Kelly: Who were your early musical influences?
Holle: Marian Anderson, Grace Bumbry, that was with the classical music. And, Leontyne Price. Those were my influences when I was doing classical music. When I started getting into R&B; Aretha Franklin, Gladys Knight, and Janis Joplin. With Jazz, I loved Gloria Lynne, Sarah Vaughan and Billie Holiday.
Kelly: How did it feel to attend Julliard?
Holle: You know, I was so young I don't know how I felt. I was just going to school. I didn't realize at that time what that meant. I had no idea how influential that would be later on. I had no idea. I was just going to school.
Kelly: How did attending Julliard shape your career?
Holle: Well, I'll tell you this, because I could do so many things vocally, and as a performer, I think in fact I know the classical music kept me surviving. I know that because I could do a lot of things vocally that other people couldn't do. I could go into all different types of genres of music because I understood the foundation of them. I understood the technicalities of the rhythm, and of different keys, intonations, arpeggios. Whatever the music was I understood its foundation. And that enabled me to be able to handle whatever song it was. A lot of people ask me, do I have a particular genre and I would say, no...
Kelly: When did you become aware that you had such a unique and varied voice?
Holle: I became aware of it when I started doing R&B. That's when I became aware of it, because I didn't have the soulful, gospel feeling in me that a lot of Black artists have had because the Opera, the classical training, took it out, but I could hit the same notes Aretha could hit or I could hit the same notes that Minnie Riperton hit. So, what I did was, I applied my musical range to R&B. And then, as years went by, I started being more soulful. That's the best way I can explain it.
Kelly: What interests you most about singing?
Holle: It's the song. It's the song, it's the words, it's the rhythm that captures me. I made this statement before and I'm going to make it again. Anne Murray did a song called, "You Needed Me". I love that song. What I did was, I took it and I put it in a 6/8th Gospel Church feeling. I made it my own. That's what I do with songs. I take a song that I really like and I'll turn it completely around and make it mine. That's what I do.
Kelly: You have taken songs from others and made them your own, how did the opportunity come about that you wrote a song for Bobby 'Blue' Bland?
Holle: Well, I was living in California. I went there in the seventies and I was staying with Milton Bland and his wife Virginia Bland. And, Milton Bland's name is, aka, Monk Higgins. He was a music writer and arranger and saxophone player. And, I had this song called, "Ain't God Somethin" and he thought it would be wonderful for Bobby 'Blue' Bland to record. Bobby never did a gospel song. So, that's how that came about. Monk Higgins was responsible for getting that song to Bobby.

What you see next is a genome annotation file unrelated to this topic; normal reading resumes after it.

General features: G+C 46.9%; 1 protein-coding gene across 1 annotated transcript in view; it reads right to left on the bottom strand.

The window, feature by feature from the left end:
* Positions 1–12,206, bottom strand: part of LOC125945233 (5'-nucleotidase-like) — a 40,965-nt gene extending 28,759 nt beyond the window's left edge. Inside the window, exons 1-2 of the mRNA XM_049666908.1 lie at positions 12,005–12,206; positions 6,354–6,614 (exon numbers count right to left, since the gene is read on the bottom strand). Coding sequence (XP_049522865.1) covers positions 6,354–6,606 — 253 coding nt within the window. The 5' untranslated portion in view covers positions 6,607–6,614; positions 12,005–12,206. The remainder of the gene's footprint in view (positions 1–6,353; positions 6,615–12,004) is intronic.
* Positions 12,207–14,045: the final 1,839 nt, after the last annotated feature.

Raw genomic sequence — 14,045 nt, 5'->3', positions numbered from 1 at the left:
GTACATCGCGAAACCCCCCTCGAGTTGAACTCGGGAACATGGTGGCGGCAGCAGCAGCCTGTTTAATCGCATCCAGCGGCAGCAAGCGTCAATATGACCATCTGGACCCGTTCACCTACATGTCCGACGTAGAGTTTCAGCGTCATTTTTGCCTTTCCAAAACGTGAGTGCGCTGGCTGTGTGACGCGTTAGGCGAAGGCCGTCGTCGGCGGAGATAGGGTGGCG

Kelly: Which song would you be remembered for...for historical purposes or for your legacy?
Holle: Oh wow, let's see. I've found a lot of people like "Only When You're Lonely". Wow. I don't know. That's a hell of a question there.
Kelly: Yes, difficult because you encompass so much.
Holle: "Only When You're Lonely". I say that because "Only When You're Lonely". Ok, I am just going to throw this out there because I don't have a clue. My first song that I cut for Constellation Records was "(Happiness Will Cost You) One Thin Dime" and that was taken from the concept of Mary Wells and Motown. That kind of feeling. So if they were to go back and get something they might go back and get those two. And then, you never know, you just never know. Ok, there is another one, I have to admit there is "No One Else" that Curtis Mayfield wrote for me with The Impressions behind me. But, I really don't know.
Kelly: You were the only vocalist to sing with jazz organist Jimmy Smith.
Holle: Yes. That's right. I was with Jimmy for three years. I sang and traveled with him.
Kelly: How did that come about?
Holle: Ok, let me tell you. I've got to include Ike Turner in this because it's the same story. When I was fourteen years old, I saw Ike and Tina Turner on TV. Mind you, I'm trained in classical music. I ran and told my mom, "oh momma, that's what I need" and I was pointing to Ike and Tina. Then later on that same evening, my brother was playing a Jimmy Smith album. I ran into the room and said, "momma, I want to sing with him". And that's what happened. And, I'm fourteen years old. Fast forwarding, I met both of them November 5th, 1977 and got hired by both of them on November 5th, 1977. That's how that came about. What had happened was, earlier that evening, of November 5th, I'm sorry it was November 3rd. Ike's birthday is November 5th. Sorry about that, it's November 3rd. I went to Jimmy Smith's club because the drummer Kenny Dixon kept telling me, come out here, come out here. I took my time getting out there and finally when I did go out there I was sitting at the bar and the next thing I know I was up in front of the mic. I can't tell you how I got in front of the mic. I don't remember anybody calling my name. I don't remember anything until Jimmy, at the organ, he stopped playing and said, "what you doing"? "I'm singing", I said. "What you doing"? He said, " I'm playing the organ". I said, "get on back to playing and I'll get on back to singing". Right then his wife Lola came out and said your hired. Then later on that evening I was in bed and this girl Joan called and said this man is looking for a singer. I said I don't care who is looking for what. I said I gotta job with Jimmy Smith. And she said, "girl, please don't do this to me. I told this man how you can sing and he needs a singer. Would you please come". And I said, "would you please come, what you talking about". She said, "Ike Turner". I sat straight up in the bed and said, "Ok, I'll be there". She said know we'll send a limo for you and I said I'd take the bus. [laughing] You know how long it took me to get there in 1977 on the bus. [more laughing] But, I got there. And, that's what happened. [even more laughing]